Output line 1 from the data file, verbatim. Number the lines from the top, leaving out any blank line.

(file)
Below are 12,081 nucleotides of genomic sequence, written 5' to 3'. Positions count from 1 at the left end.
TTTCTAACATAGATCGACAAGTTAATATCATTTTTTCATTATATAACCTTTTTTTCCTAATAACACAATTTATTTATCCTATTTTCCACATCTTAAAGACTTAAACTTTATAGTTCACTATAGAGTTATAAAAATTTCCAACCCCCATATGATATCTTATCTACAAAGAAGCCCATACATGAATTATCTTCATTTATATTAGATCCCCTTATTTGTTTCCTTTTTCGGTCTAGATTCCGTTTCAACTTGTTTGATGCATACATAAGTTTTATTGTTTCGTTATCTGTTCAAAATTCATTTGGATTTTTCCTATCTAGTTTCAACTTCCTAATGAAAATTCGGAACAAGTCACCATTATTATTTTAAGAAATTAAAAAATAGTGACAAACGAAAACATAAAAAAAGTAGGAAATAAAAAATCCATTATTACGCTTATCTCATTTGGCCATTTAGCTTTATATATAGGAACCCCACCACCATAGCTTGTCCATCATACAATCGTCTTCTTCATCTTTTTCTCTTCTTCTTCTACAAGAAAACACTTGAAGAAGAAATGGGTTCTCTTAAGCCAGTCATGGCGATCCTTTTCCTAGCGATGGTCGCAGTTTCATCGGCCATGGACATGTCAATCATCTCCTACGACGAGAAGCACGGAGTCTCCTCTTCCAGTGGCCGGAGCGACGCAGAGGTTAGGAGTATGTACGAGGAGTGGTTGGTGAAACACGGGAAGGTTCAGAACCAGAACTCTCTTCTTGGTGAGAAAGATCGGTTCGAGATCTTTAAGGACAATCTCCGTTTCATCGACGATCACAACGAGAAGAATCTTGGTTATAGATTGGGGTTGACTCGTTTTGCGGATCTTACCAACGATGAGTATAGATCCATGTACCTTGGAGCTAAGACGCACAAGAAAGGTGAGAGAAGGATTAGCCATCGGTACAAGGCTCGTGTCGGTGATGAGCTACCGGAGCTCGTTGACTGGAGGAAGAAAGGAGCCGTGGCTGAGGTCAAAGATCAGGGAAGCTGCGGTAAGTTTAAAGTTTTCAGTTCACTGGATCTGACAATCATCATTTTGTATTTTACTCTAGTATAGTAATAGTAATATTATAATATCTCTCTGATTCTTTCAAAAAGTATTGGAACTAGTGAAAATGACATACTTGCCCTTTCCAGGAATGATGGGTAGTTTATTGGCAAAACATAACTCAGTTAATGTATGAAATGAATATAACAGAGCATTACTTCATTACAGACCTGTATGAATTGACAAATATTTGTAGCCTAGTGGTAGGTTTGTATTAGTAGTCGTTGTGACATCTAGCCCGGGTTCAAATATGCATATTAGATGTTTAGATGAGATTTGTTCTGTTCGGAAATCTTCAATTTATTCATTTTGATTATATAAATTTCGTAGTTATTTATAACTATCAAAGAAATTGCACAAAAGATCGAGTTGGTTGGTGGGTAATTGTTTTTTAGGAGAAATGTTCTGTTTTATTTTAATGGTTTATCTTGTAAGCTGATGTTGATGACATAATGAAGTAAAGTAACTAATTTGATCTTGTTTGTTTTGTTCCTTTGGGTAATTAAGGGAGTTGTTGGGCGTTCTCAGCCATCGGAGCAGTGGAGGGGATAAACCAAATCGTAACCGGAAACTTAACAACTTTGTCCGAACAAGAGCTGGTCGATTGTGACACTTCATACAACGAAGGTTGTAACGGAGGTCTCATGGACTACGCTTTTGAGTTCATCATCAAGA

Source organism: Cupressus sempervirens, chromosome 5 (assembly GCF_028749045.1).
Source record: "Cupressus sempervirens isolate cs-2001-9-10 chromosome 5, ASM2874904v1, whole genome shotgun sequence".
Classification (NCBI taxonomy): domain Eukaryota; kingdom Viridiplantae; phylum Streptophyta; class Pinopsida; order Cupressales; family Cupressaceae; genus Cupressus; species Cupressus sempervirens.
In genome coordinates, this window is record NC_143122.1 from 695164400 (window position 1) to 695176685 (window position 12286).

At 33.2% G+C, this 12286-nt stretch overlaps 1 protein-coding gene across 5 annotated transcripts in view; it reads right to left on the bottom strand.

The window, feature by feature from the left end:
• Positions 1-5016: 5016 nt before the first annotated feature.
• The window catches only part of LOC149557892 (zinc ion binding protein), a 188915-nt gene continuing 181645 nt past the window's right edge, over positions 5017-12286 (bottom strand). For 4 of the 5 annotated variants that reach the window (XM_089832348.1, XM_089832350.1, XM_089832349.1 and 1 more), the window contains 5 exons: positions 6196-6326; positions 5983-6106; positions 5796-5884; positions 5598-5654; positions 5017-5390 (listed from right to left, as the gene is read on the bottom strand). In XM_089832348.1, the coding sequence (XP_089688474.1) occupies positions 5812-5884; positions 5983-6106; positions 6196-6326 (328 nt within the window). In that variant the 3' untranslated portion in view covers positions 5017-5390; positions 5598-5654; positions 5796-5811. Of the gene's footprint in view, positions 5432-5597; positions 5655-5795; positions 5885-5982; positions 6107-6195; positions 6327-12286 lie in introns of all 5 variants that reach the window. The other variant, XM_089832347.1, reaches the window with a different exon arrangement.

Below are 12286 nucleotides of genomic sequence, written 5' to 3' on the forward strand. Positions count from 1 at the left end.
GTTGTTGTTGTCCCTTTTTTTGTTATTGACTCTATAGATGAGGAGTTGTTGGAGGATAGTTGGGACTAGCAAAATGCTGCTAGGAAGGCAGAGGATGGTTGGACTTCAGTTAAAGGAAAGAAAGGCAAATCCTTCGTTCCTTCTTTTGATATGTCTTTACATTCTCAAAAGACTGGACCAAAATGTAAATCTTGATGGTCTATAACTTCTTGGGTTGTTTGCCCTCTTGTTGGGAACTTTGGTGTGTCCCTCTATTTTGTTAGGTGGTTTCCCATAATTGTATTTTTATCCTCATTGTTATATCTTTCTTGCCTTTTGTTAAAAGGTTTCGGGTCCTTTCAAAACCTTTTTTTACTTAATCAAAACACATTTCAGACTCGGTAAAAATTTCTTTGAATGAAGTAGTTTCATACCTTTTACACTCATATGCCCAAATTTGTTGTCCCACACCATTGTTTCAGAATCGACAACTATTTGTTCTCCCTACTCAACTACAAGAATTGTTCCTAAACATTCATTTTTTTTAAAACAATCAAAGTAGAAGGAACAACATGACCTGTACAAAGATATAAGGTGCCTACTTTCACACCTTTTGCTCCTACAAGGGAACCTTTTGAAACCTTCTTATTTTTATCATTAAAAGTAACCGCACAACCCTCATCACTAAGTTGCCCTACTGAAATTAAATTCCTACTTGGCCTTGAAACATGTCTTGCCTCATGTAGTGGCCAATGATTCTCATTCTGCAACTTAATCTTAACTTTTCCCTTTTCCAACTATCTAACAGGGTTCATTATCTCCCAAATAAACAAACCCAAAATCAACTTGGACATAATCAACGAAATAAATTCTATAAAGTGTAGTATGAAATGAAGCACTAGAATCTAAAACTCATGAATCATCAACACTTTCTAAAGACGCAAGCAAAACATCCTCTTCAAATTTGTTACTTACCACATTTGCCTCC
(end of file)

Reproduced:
Below are 12,081 nucleotides of genomic sequence, written 5' to 3'. Positions count from 1 at the left end.